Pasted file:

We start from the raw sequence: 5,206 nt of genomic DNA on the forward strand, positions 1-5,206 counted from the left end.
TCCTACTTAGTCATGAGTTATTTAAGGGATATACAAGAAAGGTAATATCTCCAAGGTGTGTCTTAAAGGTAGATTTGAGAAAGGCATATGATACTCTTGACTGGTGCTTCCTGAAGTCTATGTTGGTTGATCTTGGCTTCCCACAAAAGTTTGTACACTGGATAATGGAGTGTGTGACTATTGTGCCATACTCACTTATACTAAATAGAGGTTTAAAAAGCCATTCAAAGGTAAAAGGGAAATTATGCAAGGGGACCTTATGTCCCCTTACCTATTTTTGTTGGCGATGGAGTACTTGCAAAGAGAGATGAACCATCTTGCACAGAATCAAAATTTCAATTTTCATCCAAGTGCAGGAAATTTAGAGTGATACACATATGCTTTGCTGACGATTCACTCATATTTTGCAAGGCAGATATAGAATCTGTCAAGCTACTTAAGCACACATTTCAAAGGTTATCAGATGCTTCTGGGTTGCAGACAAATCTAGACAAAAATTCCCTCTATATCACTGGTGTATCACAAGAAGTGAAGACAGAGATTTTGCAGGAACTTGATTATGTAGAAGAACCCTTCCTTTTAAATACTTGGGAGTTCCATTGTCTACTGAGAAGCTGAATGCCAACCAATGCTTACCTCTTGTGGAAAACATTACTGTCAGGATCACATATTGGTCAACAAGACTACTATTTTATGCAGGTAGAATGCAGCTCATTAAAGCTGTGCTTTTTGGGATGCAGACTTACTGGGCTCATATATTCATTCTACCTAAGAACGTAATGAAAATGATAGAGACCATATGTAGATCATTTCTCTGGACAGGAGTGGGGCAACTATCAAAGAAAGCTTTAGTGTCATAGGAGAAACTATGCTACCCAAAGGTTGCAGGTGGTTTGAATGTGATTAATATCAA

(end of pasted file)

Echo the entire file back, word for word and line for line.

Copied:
We start from the raw sequence: 5,206 nt of genomic DNA on the forward strand, positions 1-5,206 counted from the left end.
TCCTACTTAGTCATGAGTTATTTAAGGGATATACAAGAAAGGTAATATCTCCAAGGTGTGTCTTAAAGGTAGATTTGAGAAAGGCATATGATACTCTTGACTGGTGCTTCCTGAAGTCTATGTTGGTTGATCTTGGCTTCCCACAAAAGTTTGTACACTGGATAATGGAGTGTGTGACTATTGTGCCATACTCACTTATACTAAATAGAGGTTTAAAAAGCCATTCAAAGGTAAAAGGGAAATTATGCAAGGGGACCTTATGTCCCCTTACCTATTTTTGTTGGCGATGGAGTACTTGCAAAGAGAGATGAACCATCTTGCACAGAATCAAAATTTCAATTTTCATCCAAGTGCAGGAAATTTAGAGTGATACACATATGCTTTGCTGACGATTCACTCATATTTTGCAAGGCAGATATAGAATCTGTCAAGCTACTTAAGCACACATTTCAAAGGTTATCAGATGCTTCTGGGTTGCAGACAAATCTAGACAAAAATTCCCTCTATATCACTGGTGTATCACAAGAAGTGAAGACAGAGATTTTGCAGGAACTTGATTATGTAGAAGAACCCTTCCTTTTAAATACTTGGGAGTTCCATTGTCTACTGAGAAGCTGAATGCCAACCAATGCTTACCTCTTGTGGAAAACATTACTGTCAGGATCACATATTGGTCAACAAGACTACTATTTTATGCAGGTAGAATGCAGCTCATTAAAGCTGTGCTTTTTGGGATGCAGACTTACTGGGCTCATATATTCATTCTACCTAAGAACGTAATGAAAATGATAGAGACCATATGTAGATCATTTCTCTGGACAGGAGTGGGGCAACTATCAAAGAAAGCTTTAGTGTCATAGGAGAAACTATGCTACCCAAAGGTTGCAGGTGGTTTGAATGTGATTAATATCAA